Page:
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‘Get big, get niche or get out,’ Marshall tells personal injury firms

'Sticking your head in the sand is not an option'

16 October 2013

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David Marshall, managing partner of Anthony Gold, has told personal injury firms that they must "get big, get niche or get out" to have a future.

Speaking at SJ Live yesterday on 'Surviving Jackson', he warned lawyers that "sticking your head in the sand is not an option".

Marshall said a 'business as usual' approach could lead to reductions of 20 per cent in work volume and a further 20 per cent in fee income, and profit would be "wiped out".

While firms may be able to mask this for two years by relying on income from pre-Jackson cases, cash-flow problems might lead to failure before that time.

Marshall said firms could "get big" through setting up an ABS, merging with a claims management company and creating a commoditised business.

Under this model, post-Jackson fees would fall by 20 per cent per case, but there might be a 400 per cent increase in the volume of work, and staffing costs could be reduced by using lower qualified staff and more IT.

Marshall said profit margins might fall to around five per cent, but in cash terms profit would remain the same. The downsides were the need for significant capital investment and the fact that the people sharing the profit would change.

He outlined two models for post-Jackson niche firms, one for a 'boutique' and the other for a 'back to basics' local firm.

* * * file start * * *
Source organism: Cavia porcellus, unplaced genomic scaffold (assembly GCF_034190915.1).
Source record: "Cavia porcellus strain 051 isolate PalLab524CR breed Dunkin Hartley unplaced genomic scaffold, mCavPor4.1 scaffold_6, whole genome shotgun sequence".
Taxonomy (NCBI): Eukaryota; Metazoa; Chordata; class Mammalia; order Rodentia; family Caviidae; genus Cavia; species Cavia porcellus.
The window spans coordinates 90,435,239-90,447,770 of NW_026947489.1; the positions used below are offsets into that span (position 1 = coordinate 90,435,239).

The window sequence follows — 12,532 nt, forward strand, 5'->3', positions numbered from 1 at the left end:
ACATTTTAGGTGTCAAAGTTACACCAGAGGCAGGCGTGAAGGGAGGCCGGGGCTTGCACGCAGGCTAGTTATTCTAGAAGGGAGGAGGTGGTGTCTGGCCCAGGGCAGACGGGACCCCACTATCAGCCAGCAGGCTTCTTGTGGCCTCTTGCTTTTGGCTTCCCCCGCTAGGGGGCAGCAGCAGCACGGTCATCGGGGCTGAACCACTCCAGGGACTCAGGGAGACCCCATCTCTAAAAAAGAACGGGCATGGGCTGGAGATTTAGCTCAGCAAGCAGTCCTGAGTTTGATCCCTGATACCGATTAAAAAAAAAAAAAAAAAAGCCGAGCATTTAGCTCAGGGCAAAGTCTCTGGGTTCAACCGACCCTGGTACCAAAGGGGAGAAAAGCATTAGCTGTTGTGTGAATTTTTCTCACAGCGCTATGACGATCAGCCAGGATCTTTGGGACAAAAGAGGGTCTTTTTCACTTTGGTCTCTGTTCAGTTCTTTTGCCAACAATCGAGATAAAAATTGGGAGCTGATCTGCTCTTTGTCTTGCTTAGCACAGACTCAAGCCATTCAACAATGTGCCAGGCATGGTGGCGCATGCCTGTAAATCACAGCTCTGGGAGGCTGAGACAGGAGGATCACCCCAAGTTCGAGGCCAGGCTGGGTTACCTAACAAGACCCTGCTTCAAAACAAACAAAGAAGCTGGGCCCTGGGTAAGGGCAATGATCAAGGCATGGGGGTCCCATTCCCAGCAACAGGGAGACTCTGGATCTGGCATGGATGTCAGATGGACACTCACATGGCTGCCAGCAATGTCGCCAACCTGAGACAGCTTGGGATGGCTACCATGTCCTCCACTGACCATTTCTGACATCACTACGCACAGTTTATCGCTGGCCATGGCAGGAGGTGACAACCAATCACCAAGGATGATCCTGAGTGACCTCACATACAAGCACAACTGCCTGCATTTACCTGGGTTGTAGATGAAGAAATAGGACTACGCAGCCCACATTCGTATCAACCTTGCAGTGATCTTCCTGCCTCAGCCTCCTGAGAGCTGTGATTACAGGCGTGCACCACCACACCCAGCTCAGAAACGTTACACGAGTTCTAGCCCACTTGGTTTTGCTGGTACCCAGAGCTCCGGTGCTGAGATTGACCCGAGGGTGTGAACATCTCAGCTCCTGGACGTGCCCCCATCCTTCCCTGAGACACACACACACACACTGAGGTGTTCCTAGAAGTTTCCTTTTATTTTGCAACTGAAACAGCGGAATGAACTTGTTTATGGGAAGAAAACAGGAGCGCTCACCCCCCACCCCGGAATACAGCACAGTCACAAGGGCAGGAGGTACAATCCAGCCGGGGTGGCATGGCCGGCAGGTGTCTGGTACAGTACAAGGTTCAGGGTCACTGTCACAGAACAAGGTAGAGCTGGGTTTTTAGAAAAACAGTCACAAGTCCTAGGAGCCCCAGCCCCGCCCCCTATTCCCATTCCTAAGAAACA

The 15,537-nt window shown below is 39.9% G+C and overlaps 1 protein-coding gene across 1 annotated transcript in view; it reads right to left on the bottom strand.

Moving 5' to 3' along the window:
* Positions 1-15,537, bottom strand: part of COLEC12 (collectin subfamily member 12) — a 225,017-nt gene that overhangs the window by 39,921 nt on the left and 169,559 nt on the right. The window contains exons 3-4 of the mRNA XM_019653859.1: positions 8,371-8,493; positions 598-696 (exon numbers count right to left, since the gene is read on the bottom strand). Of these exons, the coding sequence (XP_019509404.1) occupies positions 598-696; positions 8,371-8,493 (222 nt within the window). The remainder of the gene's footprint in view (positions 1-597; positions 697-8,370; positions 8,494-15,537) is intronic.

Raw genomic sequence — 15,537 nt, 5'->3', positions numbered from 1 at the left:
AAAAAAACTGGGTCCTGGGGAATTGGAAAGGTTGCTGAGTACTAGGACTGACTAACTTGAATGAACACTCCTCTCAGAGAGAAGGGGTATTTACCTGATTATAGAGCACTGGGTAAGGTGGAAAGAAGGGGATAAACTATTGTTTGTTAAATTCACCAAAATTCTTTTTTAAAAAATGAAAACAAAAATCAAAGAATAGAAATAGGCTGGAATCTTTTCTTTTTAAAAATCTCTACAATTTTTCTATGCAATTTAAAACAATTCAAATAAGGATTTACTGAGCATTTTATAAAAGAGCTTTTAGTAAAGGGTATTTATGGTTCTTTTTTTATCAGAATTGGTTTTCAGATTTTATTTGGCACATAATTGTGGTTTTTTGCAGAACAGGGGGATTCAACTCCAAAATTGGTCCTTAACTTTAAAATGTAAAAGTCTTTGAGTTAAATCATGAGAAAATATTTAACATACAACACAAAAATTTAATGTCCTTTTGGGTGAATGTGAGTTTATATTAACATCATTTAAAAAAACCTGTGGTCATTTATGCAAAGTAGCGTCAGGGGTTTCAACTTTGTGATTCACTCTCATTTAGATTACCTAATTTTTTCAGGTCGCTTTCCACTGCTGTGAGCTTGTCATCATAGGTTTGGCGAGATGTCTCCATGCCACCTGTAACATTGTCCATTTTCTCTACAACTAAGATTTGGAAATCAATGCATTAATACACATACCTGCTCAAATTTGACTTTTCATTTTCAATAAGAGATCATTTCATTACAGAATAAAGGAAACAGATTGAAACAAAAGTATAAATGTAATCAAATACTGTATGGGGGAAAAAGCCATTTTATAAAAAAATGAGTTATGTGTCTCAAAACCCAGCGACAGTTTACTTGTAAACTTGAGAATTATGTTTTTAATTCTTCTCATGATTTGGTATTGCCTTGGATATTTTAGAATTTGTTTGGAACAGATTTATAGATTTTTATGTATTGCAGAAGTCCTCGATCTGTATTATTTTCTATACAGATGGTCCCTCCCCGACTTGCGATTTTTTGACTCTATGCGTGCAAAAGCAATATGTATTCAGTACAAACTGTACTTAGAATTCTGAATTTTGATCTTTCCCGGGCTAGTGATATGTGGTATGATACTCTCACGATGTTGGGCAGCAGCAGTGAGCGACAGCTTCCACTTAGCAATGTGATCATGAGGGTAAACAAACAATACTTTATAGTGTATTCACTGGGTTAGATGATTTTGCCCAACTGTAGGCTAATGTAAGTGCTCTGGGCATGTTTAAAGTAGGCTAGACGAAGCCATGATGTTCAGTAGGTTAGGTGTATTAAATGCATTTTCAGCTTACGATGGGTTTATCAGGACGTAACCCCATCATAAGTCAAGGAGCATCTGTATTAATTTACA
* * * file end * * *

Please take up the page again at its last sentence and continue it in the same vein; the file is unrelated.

The boutique would abandon lower value work and concentrate on niche practice areas, such as medical negligence, abuse cases and military claims, or focus on higher value claims generally.

Marshall said the downsides were the difficulty of obtaining this kind of work, the fact it often came in a "mixed bag" and the need for the lawyers to have "genuine and recognised expertise" to succeed.

A different kind of niche firm was the "back to basics" local firm, which required some investment in technology and restructuring to preserve its profit margin.

"Back to basics" marketing would emphasise personal service, local roots and expertise, while franchises could be used to compete with the big brands. The downside was that the firm's own brand could be diluted.

"We are going to be earning a hell of a lot less per case," Marshall said. "The whole system is designed to ensure that."

He suggested that firms could potentially limit the drop in fee income from the Jackson reforms to 25 per cent if success fees and solicitors and own client costs were charged on top of fixed recoverable costs.

Marshall added that the impact of the Jackson reforms would be greatest on cases worth up £10,000, which accounted for 85 per cent of the personal injury market.

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